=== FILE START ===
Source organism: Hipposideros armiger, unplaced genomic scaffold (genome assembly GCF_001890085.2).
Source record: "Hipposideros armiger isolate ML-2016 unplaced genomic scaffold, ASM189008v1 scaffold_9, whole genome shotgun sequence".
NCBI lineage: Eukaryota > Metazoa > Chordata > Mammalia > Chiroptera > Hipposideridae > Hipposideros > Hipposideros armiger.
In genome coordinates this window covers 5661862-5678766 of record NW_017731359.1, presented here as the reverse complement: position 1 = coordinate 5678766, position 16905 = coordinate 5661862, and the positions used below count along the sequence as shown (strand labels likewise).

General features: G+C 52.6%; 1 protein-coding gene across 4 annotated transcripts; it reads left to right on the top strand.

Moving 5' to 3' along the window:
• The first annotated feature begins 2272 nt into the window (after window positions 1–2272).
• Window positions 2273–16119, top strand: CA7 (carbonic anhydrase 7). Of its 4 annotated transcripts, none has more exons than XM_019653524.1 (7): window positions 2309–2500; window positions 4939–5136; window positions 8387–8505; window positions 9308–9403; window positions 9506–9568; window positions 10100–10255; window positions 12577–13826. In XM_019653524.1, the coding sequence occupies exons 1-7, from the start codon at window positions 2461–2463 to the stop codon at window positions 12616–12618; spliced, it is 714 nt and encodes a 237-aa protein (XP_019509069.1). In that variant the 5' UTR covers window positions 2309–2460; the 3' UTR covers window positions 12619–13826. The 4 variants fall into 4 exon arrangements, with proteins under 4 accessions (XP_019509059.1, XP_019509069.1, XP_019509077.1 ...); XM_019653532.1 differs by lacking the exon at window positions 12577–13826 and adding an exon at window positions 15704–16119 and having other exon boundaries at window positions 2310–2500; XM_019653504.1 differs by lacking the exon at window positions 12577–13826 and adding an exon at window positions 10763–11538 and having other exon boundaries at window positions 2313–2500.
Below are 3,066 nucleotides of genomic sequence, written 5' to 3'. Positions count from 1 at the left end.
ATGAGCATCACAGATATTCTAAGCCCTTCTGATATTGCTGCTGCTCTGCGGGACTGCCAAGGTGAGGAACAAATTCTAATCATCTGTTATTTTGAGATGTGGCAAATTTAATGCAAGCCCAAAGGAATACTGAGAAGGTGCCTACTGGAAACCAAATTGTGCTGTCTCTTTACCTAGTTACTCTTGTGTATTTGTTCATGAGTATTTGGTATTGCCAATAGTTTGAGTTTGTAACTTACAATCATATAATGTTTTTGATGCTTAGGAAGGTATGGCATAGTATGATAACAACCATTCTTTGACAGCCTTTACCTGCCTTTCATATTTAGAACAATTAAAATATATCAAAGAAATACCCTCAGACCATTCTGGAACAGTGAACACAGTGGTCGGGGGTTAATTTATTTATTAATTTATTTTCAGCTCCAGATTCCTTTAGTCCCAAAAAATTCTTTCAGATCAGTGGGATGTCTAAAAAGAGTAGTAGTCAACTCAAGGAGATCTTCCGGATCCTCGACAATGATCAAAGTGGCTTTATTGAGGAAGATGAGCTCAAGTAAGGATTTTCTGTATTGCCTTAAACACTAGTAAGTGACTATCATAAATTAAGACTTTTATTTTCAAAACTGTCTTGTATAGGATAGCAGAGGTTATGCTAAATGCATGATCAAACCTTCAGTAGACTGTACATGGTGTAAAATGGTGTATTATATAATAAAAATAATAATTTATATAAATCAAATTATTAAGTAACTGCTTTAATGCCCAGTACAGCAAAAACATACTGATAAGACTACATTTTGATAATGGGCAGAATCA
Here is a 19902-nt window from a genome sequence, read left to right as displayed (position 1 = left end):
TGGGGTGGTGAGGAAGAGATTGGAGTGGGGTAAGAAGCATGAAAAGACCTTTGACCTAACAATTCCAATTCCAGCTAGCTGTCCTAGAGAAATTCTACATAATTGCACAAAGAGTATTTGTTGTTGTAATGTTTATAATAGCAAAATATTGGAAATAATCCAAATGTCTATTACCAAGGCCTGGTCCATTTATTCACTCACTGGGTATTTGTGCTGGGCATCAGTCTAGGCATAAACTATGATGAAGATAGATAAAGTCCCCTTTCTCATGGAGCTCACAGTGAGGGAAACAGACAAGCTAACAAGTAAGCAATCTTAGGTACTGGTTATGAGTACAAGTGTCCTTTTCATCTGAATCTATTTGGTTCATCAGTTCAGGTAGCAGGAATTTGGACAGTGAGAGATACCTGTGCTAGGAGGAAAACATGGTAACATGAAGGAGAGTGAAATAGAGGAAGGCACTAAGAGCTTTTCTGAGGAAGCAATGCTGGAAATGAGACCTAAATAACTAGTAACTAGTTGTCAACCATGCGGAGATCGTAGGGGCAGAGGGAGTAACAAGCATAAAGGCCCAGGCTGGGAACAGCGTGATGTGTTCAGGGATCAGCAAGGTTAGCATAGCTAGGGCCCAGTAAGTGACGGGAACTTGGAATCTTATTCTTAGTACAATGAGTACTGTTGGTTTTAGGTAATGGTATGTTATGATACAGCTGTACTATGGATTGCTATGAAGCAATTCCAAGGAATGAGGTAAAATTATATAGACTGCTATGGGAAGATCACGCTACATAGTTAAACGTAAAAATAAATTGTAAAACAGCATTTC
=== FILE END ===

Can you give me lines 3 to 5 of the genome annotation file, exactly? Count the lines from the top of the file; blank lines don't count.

NCBI lineage: Eukaryota > Metazoa > Chordata > Mammalia > Chiroptera > Hipposideridae > Hipposideros > Hipposideros armiger.
In genome coordinates this window covers 5661862-5678766 of record NW_017731359.1, presented here as the reverse complement: position 1 = coordinate 5678766, position 16905 = coordinate 5661862, and the positions used below count along the sequence as shown (strand labels likewise).

General features: G+C 52.6%; 1 protein-coding gene across 4 annotated transcripts; it reads left to right on the top strand.